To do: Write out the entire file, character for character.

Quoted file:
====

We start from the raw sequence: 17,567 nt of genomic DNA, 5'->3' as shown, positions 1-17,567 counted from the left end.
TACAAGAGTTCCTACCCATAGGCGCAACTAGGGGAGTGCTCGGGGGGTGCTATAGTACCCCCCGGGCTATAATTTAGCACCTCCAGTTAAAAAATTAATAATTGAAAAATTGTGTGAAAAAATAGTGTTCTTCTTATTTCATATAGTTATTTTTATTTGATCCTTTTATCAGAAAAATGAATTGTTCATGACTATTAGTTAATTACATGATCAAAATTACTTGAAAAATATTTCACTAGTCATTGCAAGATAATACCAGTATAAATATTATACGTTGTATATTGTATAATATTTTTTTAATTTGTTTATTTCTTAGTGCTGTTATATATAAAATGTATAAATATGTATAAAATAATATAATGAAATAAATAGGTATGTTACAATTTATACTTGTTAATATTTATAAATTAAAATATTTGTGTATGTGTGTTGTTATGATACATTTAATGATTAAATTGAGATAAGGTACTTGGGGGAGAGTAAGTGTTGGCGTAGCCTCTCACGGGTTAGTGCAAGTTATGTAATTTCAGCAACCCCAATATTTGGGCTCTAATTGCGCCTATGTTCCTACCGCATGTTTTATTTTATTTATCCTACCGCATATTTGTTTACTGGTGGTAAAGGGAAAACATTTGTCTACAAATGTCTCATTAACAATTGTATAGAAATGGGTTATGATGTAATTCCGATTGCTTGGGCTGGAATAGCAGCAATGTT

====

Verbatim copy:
We start from the raw sequence: 17,567 nt of genomic DNA, 5'->3' as shown, positions 1-17,567 counted from the left end.
TACAAGAGTTCCTACCCATAGGCGCAACTAGGGGAGTGCTCGGGGGGTGCTATAGTACCCCCCGGGCTATAATTTAGCACCTCCAGTTAAAAAATTAATAATTGAAAAATTGTGTGAAAAAATAGTGTTCTTCTTATTTCATATAGTTATTTTTATTTGATCCTTTTATCAGAAAAATGAATTGTTCATGACTATTAGTTAATTACATGATCAAAATTACTTGAAAAATATTTCACTAGTCATTGCAAGATAATACCAGTATAAATATTATACGTTGTATATTGTATAATATTTTTTTAATTTGTTTATTTCTTAGTGCTGTTATATATAAAATGTATAAATATGTATAAAATAATATAATGAAATAAATAGGTATGTTACAATTTATACTTGTTAATATTTATAAATTAAAATATTTGTGTATGTGTGTTGTTATGATACATTTAATGATTAAATTGAGATAAGGTACTTGGGGGAGAGTAAGTGTTGGCGTAGCCTCTCACGGGTTAGTGCAAGTTATGTAATTTCAGCAACCCCAATATTTGGGCTCTAATTGCGCCTATGTTCCTACCGCATGTTTTATTTTATTTATCCTACCGCATATTTGTTTACTGGTGGTAAAGGGAAAACATTTGTCTACAAATGTCTCATTAACAATTGTATAGAAATGGGTTATGATGTAATTCCGATTGCTTGGGCTGGAATAGCAGCAATGTT